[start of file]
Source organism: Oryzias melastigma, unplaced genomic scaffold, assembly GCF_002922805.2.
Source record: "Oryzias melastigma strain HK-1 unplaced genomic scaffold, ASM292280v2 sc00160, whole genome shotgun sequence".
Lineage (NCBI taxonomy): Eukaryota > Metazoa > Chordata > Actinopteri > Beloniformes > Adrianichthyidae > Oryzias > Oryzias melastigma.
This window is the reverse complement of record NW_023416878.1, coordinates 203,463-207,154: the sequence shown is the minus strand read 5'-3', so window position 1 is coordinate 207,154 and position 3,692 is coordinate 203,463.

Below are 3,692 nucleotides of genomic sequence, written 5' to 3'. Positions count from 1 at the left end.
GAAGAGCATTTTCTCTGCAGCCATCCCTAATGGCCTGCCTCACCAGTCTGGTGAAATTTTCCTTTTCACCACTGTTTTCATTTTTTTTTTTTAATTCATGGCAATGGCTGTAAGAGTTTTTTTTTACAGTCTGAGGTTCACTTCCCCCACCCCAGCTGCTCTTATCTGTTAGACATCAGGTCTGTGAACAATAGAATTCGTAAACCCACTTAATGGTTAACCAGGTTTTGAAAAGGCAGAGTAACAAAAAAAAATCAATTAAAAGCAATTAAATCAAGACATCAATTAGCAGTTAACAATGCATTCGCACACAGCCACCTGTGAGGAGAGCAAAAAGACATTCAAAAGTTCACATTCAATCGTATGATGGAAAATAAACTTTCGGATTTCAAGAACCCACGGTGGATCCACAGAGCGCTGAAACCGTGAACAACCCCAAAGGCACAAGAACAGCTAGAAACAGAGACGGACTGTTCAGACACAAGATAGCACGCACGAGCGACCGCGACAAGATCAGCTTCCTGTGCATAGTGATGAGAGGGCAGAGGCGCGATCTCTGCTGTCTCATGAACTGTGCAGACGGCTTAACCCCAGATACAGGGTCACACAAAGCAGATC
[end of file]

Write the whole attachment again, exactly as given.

Source organism: Oryzias melastigma, unplaced genomic scaffold, assembly GCF_002922805.2.
Source record: "Oryzias melastigma strain HK-1 unplaced genomic scaffold, ASM292280v2 sc00160, whole genome shotgun sequence".
Lineage (NCBI taxonomy): Eukaryota > Metazoa > Chordata > Actinopteri > Beloniformes > Adrianichthyidae > Oryzias > Oryzias melastigma.
This window is the reverse complement of record NW_023416878.1, coordinates 203,463-207,154: the sequence shown is the minus strand read 5'-3', so window position 1 is coordinate 207,154 and position 3,692 is coordinate 203,463.

Below are 3,692 nucleotides of genomic sequence, written 5' to 3'. Positions count from 1 at the left end.
GAAGAGCATTTTCTCTGCAGCCATCCCTAATGGCCTGCCTCACCAGTCTGGTGAAATTTTCCTTTTCACCACTGTTTTCATTTTTTTTTTTTAATTCATGGCAATGGCTGTAAGAGTTTTTTTTTACAGTCTGAGGTTCACTTCCCCCACCCCAGCTGCTCTTATCTGTTAGACATCAGGTCTGTGAACAATAGAATTCGTAAACCCACTTAATGGTTAACCAGGTTTTGAAAAGGCAGAGTAACAAAAAAAAATCAATTAAAAGCAATTAAATCAAGACATCAATTAGCAGTTAACAATGCATTCGCACACAGCCACCTGTGAGGAGAGCAAAAAGACATTCAAAAGTTCACATTCAATCGTATGATGGAAAATAAACTTTCGGATTTCAAGAACCCACGGTGGATCCACAGAGCGCTGAAACCGTGAACAACCCCAAAGGCACAAGAACAGCTAGAAACAGAGACGGACTGTTCAGACACAAGATAGCACGCACGAGCGACCGCGACAAGATCAGCTTCCTGTGCATAGTGATGAGAGGGCAGAGGCGCGATCTCTGCTGTCTCATGAACTGTGCAGACGGCTTAACCCCAGATACAGGGTCACACAAAGCAGATC